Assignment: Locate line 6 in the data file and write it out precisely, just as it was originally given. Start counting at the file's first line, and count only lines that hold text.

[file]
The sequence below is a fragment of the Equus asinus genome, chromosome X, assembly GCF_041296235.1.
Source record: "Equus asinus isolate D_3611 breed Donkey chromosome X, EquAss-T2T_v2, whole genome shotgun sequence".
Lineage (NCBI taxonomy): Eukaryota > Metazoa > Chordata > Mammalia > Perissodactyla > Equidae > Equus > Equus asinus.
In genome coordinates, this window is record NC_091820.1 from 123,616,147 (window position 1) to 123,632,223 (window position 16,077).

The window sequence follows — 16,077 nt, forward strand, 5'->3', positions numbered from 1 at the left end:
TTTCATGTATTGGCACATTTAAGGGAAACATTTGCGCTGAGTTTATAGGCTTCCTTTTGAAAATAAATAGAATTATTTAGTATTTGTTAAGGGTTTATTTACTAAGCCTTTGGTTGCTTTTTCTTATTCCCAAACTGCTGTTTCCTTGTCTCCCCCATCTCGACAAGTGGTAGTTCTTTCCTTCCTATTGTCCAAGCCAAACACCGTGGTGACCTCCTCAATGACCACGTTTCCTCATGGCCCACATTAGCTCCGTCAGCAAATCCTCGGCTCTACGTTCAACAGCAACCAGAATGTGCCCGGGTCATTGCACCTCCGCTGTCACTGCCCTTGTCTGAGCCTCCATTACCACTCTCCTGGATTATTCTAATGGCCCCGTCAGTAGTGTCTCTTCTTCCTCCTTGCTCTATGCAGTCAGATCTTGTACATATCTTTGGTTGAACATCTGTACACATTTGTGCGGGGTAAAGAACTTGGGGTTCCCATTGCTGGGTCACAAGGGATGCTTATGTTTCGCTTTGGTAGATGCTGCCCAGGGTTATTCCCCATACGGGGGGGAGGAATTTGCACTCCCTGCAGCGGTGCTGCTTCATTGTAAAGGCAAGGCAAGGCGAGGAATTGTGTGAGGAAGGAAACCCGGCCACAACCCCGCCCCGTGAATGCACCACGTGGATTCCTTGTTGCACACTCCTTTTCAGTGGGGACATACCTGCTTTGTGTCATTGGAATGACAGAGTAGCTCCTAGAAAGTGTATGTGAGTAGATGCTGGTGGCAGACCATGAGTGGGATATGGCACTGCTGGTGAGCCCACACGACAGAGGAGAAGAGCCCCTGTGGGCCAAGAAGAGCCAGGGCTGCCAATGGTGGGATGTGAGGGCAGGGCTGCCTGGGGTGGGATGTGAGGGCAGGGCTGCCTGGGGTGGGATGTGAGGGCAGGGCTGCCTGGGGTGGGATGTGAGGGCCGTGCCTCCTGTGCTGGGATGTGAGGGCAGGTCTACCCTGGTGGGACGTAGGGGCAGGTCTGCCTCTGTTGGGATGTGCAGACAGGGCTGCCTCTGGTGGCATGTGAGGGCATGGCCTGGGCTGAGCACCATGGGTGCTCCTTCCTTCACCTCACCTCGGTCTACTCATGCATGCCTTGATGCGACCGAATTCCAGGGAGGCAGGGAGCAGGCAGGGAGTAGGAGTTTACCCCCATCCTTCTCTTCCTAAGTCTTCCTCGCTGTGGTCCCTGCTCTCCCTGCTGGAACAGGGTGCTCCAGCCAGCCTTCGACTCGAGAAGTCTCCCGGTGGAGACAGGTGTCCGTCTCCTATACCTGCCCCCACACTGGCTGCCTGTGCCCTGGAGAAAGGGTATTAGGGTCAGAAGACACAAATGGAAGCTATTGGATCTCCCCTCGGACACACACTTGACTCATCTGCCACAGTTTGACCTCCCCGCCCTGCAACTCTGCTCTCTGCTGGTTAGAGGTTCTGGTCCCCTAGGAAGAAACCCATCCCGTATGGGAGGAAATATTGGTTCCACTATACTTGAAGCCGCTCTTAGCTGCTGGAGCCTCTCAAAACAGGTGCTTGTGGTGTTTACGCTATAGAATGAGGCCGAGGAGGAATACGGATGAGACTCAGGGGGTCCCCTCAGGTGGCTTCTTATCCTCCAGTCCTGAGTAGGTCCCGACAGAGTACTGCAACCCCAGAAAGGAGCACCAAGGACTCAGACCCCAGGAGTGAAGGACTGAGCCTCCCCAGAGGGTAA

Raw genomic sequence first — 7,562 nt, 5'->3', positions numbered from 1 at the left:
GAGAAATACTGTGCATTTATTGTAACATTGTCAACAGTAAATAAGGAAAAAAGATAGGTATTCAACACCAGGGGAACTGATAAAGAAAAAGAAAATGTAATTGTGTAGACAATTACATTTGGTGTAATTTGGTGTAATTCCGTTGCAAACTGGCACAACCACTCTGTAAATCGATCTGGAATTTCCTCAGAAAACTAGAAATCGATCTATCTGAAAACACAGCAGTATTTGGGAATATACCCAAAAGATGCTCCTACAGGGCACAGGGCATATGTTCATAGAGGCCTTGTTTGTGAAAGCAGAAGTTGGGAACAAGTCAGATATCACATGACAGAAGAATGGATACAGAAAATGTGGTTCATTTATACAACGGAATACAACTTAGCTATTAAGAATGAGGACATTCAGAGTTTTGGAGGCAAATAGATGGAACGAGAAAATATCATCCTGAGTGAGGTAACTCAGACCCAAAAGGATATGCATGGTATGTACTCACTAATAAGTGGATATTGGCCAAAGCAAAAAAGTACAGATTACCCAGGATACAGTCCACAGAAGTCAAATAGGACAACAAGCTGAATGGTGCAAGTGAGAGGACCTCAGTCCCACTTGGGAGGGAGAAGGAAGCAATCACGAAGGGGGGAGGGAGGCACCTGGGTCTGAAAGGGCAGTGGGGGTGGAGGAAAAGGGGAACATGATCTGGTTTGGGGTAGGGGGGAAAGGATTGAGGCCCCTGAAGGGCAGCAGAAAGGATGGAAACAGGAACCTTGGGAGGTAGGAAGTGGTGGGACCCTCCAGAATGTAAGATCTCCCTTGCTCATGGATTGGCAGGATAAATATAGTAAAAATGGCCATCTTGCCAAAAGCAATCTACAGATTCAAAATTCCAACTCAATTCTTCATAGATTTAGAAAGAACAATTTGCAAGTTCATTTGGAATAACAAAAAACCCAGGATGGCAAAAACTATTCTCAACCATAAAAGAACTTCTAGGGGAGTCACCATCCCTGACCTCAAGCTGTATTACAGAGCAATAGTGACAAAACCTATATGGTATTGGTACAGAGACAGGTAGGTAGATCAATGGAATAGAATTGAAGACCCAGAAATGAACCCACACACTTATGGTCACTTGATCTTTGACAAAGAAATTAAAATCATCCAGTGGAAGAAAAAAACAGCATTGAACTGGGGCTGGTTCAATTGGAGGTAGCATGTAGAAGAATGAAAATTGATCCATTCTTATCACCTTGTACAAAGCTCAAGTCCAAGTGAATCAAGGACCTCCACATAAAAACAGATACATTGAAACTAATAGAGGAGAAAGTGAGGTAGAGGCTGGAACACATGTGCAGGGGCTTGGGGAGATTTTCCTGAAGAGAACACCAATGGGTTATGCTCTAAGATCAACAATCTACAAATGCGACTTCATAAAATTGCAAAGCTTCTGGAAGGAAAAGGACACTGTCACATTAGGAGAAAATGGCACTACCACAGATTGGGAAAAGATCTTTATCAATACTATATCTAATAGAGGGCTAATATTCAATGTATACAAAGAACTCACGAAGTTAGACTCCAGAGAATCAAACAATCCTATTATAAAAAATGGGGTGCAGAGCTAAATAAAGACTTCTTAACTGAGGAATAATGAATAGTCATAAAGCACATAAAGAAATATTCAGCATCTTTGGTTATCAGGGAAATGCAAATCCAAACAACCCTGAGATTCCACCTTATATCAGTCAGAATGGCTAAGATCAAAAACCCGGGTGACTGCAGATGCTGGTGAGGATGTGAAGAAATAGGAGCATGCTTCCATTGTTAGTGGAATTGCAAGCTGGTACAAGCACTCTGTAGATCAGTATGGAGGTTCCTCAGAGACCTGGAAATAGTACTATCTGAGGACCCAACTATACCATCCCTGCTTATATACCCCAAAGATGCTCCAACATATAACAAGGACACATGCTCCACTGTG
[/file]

TTTCATGTATTGGCACATTTAAGGGAAACATTTGCGCTGAGTTTATAGGCTTCCTTTTGAAAATAAATAGAATTATTTAGTATTTGTTAAGGGTTTATTTACTAAGCCTTTGGTTGCTTTTTCTTATTCCCAAACTGCTGTTTCCTTGTCTCCCCCATCTCGACAAGTGGTAGTTCTTTCCTTCCTATTGTCCAAGCCAAACACCGTGGTGACCTCCTCAATGACCACGTTTCCTCATGGCCCACATTAGCTCCGTCAGCAAATCCTCGGCTCTACGTTCAACAGCAACCAGAATGTGCCCGGGTCATTGCACCTCCGCTGTCACTGCCCTTGTCTGAGCCTCCATTACCACTCTCCTGGATTATTCTAATGGCCCCGTCAGTAGTGTCTCTTCTTCCTCCTTGCTCTATGCAGTCAGATCTTGTACATATCTTTGGTTGAACATCTGTACACATTTGTGCGGGGTAAAGAACTTGGGGTTCCCATTGCTGGGTCACAAGGGATGCTTATGTTTCGCTTTGGTAGATGCTGCCCAGGGTTATTCCCCATACGGGGGGGAGGAATTTGCACTCCCTGCAGCGGTGCTGCTTCATTGTAAAGGCAAGGCAAGGCGAGGAATTGTGTGAGGAAGGAAACCCGGCCACAACCCCGCCCCGTGAATGCACCACGTGGATTCCTTGTTGCACACTCCTTTTCAGTGGGGACATACCTGCTTTGTGTCATTGGAATGACAGAGTAGCTCCTAGAAAGTGTATGTGAGTAGATGCTGGTGGCAGACCATGAGTGGGATATGGCACTGCTGGTGAGCCCACACGACAGAGGAGAAGAGCCCCTGTGGGCCAAGAAGAGCCAGGGCTGCCAATGGTGGGATGTGAGGGCAGGGCTGCCTGGGGTGGGATGTGAGGGCAGGGCTGCCTGGGGTGGGATGTGAGGGCAGGGCTGCCTGGGGTGGGATGTGAGGGCCGTGCCTCCTGTGCTGGGATGTGAGGGCAGGTCTACCCTGGTGGGACGTAGGGGCAGGTCTGCCTCTGTTGGGATGTGCAGACAGGGCTGCCTCTGGTGGCATGTGAGGGCATGGCCTGGGCTGAGCACCATGGGTGCTCCTTCCTTCACCTCACCTCGGTCTACTCATGCATGCCTTGATGCGACCGAATTCCAGGGAGGCAGGGAGCAGGCAGGGAGTAGGAGTTTACCCCCATCCTTCTCTTCCTAAGTCTTCCTCGCTGTGGTCCCTGCTCTCCCTGCTGGAACAGGGTGCTCCAGCCAGCCTTCGACTCGAGAAGTCTCCCGGTGGAGACAGGTGTCCGTCTCCTATACCTGCCCCCACACTGGCTGCCTGTGCCCTGGAGAAAGGGTATTAGGGTCAGAAGACACAAATGGAAGCTATTGGATCTCCCCTCGGACACACACTTGACTCATCTGCCACAGTTTGACCTCCCCGCCCTGCAACTCTGCTCTCTGCTGGTTAGAGGTTCTGGTCCCCTAGGAAGAAACCCATCCCGTATGGGAGGAAATATTGGTTCCACTATACTTGAAGCCGCTCTTAGCTGCTGGAGCCTCTCAAAACAGGTGCTTGTGGTGTTTACGCTATAGAATGAGGCCGAGGAGGAATACGGATGAGACTCAGGGGGTCCCCTCAGGTGGCTTCTTATCCTCCAGTCCTGAGTAGGTCCCGACAGAGTACTGCAACCCCAGAAAGGAGCACCAAGGACTCAGACCCCAGGAGTGAAGGACTGAGCCTCCCCAGAGGGTAA